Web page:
Why Europe Urgently Needs to Reform Its Criminal Defamation Laws

Angela Merkel
German Chancellor Angela Merkel gave the go-ahead to Erdogan’s prosecution of German comedian Jan Bohmermann. Fabrizio Bensch/Reuters

Turkey’s President Recep Tayyip Erdogan’s policy of prosecuting anyone who dares to criticize or mock him has long been worthy of parody.

According to the country’s justice minister, more than 1,800 cases of insult against the president are currently awaiting prosecution. Cases over the past six months include Dr Bilgin Ciftci, who compared Erdogan to Gollum in the Lord of the Rings films.

Others to fall foul of the law include a group of students who called Erdogan a lightbulb and another who threw darts at his picture. This weekend, the Dutch journalist Ebru Umar was detained after calling the Turkish leader a “fraud” and referring to Turkey as “Erdoganistan”.

This is the world—surely—of a totalitarian dictator, not of a democratically elected politician. Criminal defamation as a political tool for intimidating, bullying and silencing the Turkish population has become routine, in a country where free speech is now in unprecedented crisis.

The European Court of Human Rights has ruled that the limits of acceptable criticism should actually be wider for politicians than for private individuals, given the need for transparency and scrutiny of political leaders. Turkey, as a member of the Council of Europe, has to abide by the court’s judgments, but is shameless in its disregard for the right to freedom of expression. In 2015, Turkey was the subject of the highest number of judgments relating to free speech violations, second only to Russia.

So when Angela Merkel gave the go-ahead to Erdogan’s prosecution of the German comedian Jan Bohmermann, it was deeply alarming to see the crushing arm of Turkish censorship inhibit freedom of expression in the heart of Europe and highly troubling that a European leader permitted it to happen. German ministers are now calling for the repeal of the apparently archaic law that allows foreign politicians to sue in Germany.

The irony is that this is just one law among many that criminalizes defamation in Germany. The repeal of this law will not be enough to ensure that German citizens have effective free speech protections. There needs to be wholesale reform. An investigation published in 2015 by the International Press Institute (IPI) revealed that Germany leads Europe in criminalizing speech, with the authorities using criminal defamation laws to hand down 22,000 criminal convictions for insult, defamation or slander in 2013. This included 1,087 prison sentences (criminal defamation can carry a sentence of five years in Germany).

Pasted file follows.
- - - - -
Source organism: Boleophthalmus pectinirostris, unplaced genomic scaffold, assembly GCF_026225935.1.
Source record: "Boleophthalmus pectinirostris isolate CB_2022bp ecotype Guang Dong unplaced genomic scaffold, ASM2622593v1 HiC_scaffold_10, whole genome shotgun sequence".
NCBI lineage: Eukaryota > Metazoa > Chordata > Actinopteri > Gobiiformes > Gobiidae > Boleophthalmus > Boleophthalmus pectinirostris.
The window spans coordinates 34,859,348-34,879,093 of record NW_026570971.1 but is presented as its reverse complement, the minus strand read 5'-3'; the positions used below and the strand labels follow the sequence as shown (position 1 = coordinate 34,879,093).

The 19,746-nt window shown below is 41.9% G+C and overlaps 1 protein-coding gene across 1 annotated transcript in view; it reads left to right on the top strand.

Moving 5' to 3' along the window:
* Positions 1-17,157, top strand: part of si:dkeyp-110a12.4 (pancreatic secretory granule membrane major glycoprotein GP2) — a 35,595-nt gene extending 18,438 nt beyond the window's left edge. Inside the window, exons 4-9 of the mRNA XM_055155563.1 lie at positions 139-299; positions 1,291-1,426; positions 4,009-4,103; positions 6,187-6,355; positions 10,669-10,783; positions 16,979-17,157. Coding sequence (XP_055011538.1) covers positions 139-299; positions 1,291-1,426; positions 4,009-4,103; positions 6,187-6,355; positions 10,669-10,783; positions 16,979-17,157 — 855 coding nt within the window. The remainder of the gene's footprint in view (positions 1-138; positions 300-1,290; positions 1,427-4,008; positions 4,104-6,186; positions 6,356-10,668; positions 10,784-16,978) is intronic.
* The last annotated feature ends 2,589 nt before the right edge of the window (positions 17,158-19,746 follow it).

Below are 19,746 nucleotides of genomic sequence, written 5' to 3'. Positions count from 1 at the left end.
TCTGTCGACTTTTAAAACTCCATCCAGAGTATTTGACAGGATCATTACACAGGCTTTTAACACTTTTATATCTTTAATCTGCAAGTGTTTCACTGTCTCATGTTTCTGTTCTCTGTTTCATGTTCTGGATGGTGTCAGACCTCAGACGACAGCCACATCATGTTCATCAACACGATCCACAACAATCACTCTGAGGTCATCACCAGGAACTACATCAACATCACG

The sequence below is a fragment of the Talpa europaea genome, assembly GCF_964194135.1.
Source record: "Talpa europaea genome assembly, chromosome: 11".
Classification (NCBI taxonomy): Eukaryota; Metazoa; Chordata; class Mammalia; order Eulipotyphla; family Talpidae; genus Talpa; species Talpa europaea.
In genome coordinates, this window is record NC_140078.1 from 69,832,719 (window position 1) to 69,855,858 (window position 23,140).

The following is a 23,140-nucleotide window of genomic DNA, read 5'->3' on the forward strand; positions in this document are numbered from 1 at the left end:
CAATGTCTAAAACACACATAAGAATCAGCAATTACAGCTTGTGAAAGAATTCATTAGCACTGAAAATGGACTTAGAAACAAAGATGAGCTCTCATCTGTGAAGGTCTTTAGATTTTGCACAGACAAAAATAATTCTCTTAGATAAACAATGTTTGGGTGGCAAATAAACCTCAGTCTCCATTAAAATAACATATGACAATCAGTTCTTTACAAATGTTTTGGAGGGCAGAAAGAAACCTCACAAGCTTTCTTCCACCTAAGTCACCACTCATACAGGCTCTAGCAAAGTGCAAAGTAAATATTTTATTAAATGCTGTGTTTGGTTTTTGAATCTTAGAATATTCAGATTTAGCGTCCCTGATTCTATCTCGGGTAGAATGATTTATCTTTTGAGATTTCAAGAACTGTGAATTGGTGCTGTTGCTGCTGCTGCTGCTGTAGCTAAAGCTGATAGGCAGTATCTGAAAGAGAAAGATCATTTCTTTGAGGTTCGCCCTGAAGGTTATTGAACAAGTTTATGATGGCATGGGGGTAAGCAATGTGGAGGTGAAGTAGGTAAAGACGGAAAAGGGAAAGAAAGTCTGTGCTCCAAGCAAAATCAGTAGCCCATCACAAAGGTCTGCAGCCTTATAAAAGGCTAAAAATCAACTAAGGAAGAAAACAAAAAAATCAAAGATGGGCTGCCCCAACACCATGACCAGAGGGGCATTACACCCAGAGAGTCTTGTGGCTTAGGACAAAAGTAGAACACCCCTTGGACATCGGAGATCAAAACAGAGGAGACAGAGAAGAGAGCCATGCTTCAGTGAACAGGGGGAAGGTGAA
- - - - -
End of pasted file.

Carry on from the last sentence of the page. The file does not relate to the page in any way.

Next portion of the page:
Across the EU, criminal defamation is in fact the norm—23 of the 28 member states have some form of criminal defamation on their books. An alarming number of states impose excessive criminal penalties for insulting royalty—it can get you six years in jail in Sweden—and there are similarly worrying consequences for insulting a head of state.

Europeans should be highly embarrassed about this. Defamation no longer carries criminal penalties in much of the world, including the U.S., U.K. and many African states. The EU champions human rights and seeks to set standards, lecturing other countries that fall short, including Turkey. While EU members may not be able to compete with Erdogan’s abuse of the law, the legislation seriously undermines the EU’s moral authority and has a chilling effect across the region.

International bodies, including the OSCE and U.N., have long been calling for an end to these laws. The prospect of a prison sentence or prison record not only leads to self-censorship, but limits the scope for public debate and open democracy in Europe, it also makes it that much harder to call for effective protections for media freedom internationally.

Following a new campaign led by English PEN and IPI, progress is being made—but slowly. In 2015, the civil liberties committee (LIBE) of the European Parliament passed an amendment putting reform of criminal defamation on the agenda for the first time, with the significant support of the Greens/European Free Alliance.

Notably, it called for the commission to initiate a discussion supporting the repeal of criminal penalties. Following Angela Merkel’s approval of Jan Bohmermann’s prosecution, Claude Moraes, LIBE Committee chair, said: “It is particularly important to draw attention to the need to protect our fundamental rights from criminal prosecution.”

Perhaps the lesson to be learned from Erdogan's example is to greater protect the laws governing our freedom of expression.

Jo Glanville is director of English PEN, an organization that works to defend and promote freedom of expression, and to remove barriers to literature.